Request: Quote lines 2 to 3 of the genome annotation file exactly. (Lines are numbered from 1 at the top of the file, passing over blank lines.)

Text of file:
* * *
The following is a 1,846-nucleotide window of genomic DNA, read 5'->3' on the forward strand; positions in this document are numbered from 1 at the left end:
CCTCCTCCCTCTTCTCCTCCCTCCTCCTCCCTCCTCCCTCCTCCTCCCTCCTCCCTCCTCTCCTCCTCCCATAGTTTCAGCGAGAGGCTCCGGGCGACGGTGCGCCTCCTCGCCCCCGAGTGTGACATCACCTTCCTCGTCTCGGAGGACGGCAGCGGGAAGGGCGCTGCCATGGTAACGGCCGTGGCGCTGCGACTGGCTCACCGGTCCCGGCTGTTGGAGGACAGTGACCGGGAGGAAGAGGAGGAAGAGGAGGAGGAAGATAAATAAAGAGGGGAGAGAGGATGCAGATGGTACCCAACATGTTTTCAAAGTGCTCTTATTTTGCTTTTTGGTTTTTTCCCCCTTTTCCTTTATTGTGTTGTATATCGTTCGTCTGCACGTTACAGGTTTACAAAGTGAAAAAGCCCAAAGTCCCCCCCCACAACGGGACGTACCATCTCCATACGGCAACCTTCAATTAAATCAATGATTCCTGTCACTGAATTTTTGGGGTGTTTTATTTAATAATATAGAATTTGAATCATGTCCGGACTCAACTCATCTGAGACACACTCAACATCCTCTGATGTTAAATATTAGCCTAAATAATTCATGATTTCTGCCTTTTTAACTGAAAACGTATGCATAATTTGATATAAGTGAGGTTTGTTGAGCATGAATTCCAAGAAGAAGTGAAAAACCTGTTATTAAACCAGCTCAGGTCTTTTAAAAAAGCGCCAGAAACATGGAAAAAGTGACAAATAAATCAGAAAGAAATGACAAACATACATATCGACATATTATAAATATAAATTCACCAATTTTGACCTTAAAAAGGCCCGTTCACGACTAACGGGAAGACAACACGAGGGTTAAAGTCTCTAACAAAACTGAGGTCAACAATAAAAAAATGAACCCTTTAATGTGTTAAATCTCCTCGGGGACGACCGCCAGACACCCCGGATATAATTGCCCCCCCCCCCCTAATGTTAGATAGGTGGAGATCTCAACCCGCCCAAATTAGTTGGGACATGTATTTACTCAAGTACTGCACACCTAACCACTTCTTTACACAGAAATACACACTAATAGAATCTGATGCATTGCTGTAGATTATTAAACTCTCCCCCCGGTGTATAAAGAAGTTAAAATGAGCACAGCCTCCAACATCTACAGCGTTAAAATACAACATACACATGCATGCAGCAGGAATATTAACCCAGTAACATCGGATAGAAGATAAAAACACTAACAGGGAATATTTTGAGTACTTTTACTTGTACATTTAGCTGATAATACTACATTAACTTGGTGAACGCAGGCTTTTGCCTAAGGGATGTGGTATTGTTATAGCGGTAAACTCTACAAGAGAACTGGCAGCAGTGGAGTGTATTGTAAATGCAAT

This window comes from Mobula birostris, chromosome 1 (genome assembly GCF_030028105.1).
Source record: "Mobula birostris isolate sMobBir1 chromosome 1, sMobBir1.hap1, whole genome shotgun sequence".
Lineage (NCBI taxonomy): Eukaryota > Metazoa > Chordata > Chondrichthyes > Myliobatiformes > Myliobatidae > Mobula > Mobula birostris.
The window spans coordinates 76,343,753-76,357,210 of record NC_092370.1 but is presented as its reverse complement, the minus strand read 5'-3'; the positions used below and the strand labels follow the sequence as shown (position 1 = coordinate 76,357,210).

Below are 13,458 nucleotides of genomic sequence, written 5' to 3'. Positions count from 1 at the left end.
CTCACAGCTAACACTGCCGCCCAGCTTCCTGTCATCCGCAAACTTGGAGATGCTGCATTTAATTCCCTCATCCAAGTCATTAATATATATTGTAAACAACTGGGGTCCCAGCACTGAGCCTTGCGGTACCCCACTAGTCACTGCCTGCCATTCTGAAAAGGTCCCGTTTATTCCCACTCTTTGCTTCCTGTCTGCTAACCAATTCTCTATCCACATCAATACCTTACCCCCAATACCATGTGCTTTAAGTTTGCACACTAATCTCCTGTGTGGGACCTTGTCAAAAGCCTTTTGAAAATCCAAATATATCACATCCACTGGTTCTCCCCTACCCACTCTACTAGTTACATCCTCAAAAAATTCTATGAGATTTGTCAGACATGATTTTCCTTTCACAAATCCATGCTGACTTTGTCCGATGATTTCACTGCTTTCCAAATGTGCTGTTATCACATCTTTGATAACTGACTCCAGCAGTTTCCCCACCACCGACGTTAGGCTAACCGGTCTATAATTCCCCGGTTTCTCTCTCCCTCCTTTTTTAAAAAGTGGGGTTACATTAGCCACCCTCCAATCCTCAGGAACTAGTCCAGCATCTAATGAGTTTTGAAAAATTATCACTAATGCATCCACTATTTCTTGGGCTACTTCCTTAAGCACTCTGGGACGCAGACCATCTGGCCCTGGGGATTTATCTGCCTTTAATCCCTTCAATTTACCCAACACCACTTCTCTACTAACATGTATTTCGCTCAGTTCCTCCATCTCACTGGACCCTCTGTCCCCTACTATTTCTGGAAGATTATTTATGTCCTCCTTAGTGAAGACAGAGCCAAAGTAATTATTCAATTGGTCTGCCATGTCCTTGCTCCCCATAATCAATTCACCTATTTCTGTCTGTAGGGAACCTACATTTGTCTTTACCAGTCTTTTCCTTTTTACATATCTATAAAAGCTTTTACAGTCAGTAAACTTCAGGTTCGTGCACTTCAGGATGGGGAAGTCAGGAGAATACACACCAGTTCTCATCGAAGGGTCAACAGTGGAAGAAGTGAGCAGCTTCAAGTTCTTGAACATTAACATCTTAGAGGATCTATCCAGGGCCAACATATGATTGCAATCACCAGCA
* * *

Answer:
CCTCCTCCCTCTTCTCCTCCCTCCTCCTCCCTCCTCCCTCCTCCTCCCTCCTCCCTCCTCTCCTCCTCCCATAGTTTCAGCGAGAGGCTCCGGGCGACGGTGCGCCTCCTCGCCCCCGAGTGTGACATCACCTTCCTCGTCTCGGAGGACGGCAGCGGGAAGGGCGCTGCCATGGTAACGGCCGTGGCGCTGCGACTGGCTCACCGGTCCCGGCTGTTGGAGGACAGTGACCGGGAGGAAGAGGAGGAAGAGGAGGAGGAAGATAAATAAAGAGGGGAGAGAGGATGCAGATGGTACCCAACATGTTTTCAAAGTGCTCTTATTTTGCTTTTTGGTTTTTTCCCCCTTTTCCTTTATTGTGTTGTATATCGTTCGTCTGCACGTTACAGGTTTACAAAGTGAAAAAGCCCAAAGTCCCCCCCCACAACGGGACGTACCATCTCCATACGGCAACCTTCAATTAAATCAATGATTCCTGTCACTGAATTTTTGGGGTGTTTTATTTAATAATATAGAATTTGAATCATGTCCGGACTCAACTCATCTGAGACACACTCAACATCCTCTGATGTTAAATATTAGCCTAAATAATTCATGATTTCTGCCTTTTTAACTGAAAACGTATGCATAATTTGATATAAGTGAGGTTTGTTGAGCATGAATTCCAAGAAGAAGTGAAAAACCTGTTATTAAACCAGCTCAGGTCTTTTAAAAAAGCGCCAGAAACATGGAAAAAGTGACAAATAAATCAGAAAGAAATGACAAACATACATATCGACATATTATAAATATAAATTCACCAATTTTGACCTTAAAAAGGCCCGTTCACGACTAACGGGAAGACAACACGAGGGTTAAAGTCTCTAACAAAACTGAGGTCAACAATAAAAAAATGAACCCTTTAATGTGTTAAATCTCCTCGGGGACGACCGCCAGACACCCCGGATATAATTGCCCCCCCCCCCCTAATGTTAGATAGGTGGAGATCTCAACCCGCCCAAATTAGTTGGGACATGTATTTACTCAAGTACTGCACACCTAACCACTTCTTTACACAGAAATACACACTAATAGAATCTGATGCATTGCTGTAGATTATTAAACTCTCCCCCCGGTGTATAAAGAAGTTAAAATGAGCACAGCCTCCAACATCTACAGCGTTAAAATACAACATACACATGCATGCAGCAGGAATATTAACCCAGTAACATCGGATAGAAGATAAAAACACTAACAGGGAATATTTTGAGTACTTTTACTTGTACATTTAGCTGATAATACTACATTAACTTGGTGAACGCAGGCTTTTGCCTAAGGGATGTGGTATTGTTATAGCGGTAAACTCTACAAGAGAACTGGCAGCAGTGGAGTGTATTGTAAATGCAAT

This window comes from Mobula birostris, chromosome 1 (genome assembly GCF_030028105.1).